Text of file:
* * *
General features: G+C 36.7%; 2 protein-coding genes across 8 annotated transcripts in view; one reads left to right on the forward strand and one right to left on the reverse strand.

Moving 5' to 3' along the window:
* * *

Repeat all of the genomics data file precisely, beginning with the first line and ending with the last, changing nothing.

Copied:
General features: G+C 36.7%; 2 protein-coding genes across 8 annotated transcripts in view; one reads left to right on the forward strand and one right to left on the reverse strand.

Moving 5' to 3' along the window: